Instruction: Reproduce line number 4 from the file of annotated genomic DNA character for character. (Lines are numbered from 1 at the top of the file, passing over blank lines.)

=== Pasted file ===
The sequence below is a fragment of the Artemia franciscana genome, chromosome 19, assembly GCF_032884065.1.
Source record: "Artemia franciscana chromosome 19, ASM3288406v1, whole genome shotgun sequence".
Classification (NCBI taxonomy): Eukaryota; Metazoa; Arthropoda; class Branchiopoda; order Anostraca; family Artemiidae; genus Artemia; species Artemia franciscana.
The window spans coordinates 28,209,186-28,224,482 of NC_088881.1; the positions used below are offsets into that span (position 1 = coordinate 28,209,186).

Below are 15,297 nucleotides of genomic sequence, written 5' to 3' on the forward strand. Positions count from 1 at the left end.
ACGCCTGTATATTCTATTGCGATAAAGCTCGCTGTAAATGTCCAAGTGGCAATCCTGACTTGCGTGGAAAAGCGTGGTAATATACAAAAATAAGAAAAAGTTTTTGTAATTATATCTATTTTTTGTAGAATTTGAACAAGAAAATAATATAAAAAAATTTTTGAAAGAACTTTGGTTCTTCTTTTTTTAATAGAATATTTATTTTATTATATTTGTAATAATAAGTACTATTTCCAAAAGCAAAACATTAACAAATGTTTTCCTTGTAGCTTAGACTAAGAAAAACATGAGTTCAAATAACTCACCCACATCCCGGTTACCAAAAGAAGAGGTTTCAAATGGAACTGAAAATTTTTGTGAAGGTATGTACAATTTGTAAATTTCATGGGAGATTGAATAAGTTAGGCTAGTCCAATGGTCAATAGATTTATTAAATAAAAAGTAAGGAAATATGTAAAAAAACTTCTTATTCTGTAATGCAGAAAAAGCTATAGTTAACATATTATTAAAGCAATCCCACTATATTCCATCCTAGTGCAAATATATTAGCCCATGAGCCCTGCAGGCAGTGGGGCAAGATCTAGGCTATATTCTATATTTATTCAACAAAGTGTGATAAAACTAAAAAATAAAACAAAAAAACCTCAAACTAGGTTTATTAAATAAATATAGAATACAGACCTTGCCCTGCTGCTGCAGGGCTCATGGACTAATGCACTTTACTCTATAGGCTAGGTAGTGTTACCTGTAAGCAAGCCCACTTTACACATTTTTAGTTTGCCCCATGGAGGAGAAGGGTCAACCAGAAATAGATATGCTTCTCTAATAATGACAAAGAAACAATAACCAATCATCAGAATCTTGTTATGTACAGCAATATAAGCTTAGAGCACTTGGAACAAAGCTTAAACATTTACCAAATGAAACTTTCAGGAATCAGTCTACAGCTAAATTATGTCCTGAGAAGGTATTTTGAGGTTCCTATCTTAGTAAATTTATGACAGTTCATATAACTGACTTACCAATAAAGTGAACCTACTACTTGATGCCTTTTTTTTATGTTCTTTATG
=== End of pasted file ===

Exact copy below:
The window spans coordinates 28,209,186-28,224,482 of NC_088881.1; the positions used below are offsets into that span (position 1 = coordinate 28,209,186).